This weekend will see if the film, The Revenant, will collect a plethora of film awards, including Leonardo DiCaprio’s coveted Oscars. But before we go into the game of will he or will he not—win the best actor award, that is—let’s take a look into how the Native Americans invested in areas, particularly gaming, in the nineteenth century.
The movie, directed by Alejandro Gonzalez Inarritu, is a classic survival tale that follows fur trapper Hugo Glass as he traverses the wilderness of North America. At the same time, the film also offers a glimpse at the tribes who called these territories home.
But what has become of these tribes today? There are currently 326 Indian reservations with 566 federally recognized tribes. One of these groups was the Arikara—the tribe that Glass came into contact with several times—now live in the Fort Berthold Reserve and form one of the federally recognized “Three Affiliated Tribes” in North Dakota. And like many other tribes, the Arikara have gone into the gaming industry and founded the 4 Bears Casino in New Town.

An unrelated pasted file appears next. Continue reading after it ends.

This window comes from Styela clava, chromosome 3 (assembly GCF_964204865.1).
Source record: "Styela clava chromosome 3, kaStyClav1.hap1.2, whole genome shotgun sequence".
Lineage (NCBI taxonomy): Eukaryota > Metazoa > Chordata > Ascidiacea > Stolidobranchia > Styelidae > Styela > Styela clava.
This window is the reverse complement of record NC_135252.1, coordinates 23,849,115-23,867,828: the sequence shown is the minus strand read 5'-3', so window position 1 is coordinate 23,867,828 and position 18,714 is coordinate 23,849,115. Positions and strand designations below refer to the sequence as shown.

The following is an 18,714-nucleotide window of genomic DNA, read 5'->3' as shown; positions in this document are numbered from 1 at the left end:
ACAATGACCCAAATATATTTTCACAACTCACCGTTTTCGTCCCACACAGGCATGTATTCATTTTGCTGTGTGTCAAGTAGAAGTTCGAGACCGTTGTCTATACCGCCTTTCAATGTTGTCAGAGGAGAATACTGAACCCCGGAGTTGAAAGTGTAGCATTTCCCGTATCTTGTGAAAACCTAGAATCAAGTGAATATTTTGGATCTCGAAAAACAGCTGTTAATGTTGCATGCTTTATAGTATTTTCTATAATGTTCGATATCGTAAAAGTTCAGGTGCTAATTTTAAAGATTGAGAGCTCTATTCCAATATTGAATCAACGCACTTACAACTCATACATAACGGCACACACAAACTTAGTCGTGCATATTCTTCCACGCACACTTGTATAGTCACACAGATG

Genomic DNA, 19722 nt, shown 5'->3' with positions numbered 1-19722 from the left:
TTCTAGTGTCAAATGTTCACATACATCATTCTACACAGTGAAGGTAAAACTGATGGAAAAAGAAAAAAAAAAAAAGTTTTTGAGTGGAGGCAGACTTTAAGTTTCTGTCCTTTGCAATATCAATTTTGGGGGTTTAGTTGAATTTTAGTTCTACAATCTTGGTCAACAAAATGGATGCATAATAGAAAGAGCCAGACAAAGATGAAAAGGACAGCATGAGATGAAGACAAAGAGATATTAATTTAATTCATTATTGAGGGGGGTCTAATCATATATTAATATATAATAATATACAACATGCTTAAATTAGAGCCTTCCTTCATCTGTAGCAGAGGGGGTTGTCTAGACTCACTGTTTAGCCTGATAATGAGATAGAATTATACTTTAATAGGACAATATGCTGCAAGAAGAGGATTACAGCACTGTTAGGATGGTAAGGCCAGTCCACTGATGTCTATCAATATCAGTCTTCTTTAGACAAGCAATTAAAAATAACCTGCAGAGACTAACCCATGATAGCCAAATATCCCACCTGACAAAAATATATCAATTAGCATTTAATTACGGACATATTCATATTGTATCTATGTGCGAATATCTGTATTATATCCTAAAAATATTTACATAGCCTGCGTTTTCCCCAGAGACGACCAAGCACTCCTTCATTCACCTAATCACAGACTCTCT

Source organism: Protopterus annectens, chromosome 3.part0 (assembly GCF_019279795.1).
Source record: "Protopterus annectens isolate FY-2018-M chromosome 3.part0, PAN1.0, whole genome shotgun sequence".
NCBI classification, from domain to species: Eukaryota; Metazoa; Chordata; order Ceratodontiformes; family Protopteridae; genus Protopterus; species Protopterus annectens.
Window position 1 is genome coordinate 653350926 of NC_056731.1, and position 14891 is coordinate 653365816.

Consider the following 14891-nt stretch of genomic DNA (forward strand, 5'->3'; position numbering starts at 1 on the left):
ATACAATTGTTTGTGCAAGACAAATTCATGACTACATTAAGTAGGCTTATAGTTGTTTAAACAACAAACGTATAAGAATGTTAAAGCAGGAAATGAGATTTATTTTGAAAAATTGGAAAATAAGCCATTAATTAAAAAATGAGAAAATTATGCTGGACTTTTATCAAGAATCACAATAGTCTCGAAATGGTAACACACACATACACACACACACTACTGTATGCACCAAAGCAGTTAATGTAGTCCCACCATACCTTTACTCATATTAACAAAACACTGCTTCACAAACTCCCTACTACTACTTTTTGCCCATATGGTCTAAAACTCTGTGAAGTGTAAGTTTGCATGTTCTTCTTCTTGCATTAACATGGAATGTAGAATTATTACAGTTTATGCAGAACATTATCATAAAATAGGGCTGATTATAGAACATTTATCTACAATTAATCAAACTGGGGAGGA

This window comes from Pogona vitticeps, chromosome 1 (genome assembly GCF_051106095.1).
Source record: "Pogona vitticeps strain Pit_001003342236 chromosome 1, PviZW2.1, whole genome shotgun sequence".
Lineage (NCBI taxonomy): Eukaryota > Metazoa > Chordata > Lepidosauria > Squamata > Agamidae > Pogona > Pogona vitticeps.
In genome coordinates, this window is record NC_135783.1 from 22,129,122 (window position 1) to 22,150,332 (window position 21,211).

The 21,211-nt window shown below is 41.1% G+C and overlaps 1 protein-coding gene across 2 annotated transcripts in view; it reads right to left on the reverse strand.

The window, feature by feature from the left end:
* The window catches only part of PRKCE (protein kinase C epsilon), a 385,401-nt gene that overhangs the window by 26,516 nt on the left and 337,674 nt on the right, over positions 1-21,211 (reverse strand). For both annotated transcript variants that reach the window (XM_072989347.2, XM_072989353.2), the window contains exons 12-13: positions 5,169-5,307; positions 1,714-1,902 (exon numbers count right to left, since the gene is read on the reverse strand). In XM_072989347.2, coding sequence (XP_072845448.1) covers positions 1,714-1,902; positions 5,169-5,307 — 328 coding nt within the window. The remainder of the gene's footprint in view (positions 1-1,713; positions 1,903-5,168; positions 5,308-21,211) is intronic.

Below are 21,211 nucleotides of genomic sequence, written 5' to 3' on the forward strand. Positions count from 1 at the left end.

Casinos have played an important part in enabling tribes to get an income. According to a Unibet study, the success of Indian casinos began in 1970 when the Supreme Court declared that “not only do states not have authority to tax Indians on Indian reservations, but they also lack the authority to regulate Indian activities by Indians on Indian reservations.”
The Seminole Tribe of Florida built a large high-stakes bingo building on their reservation in 1979. Then, the tribes began providing prizes over their maximum state limits, which, in turn, gave them competitive advantage over commercial casinos.
Now, a total of 474 gambling operations are run by 240 tribes in over 30 states. Tribal casino revenue generates $28 billion—38 percent of which are from California and Oklahoma, where commercial casinos are not allowed.
These casinos also help their communities, including funding government operations and programs, promoting tribal economic development, and donating to charities, among other things.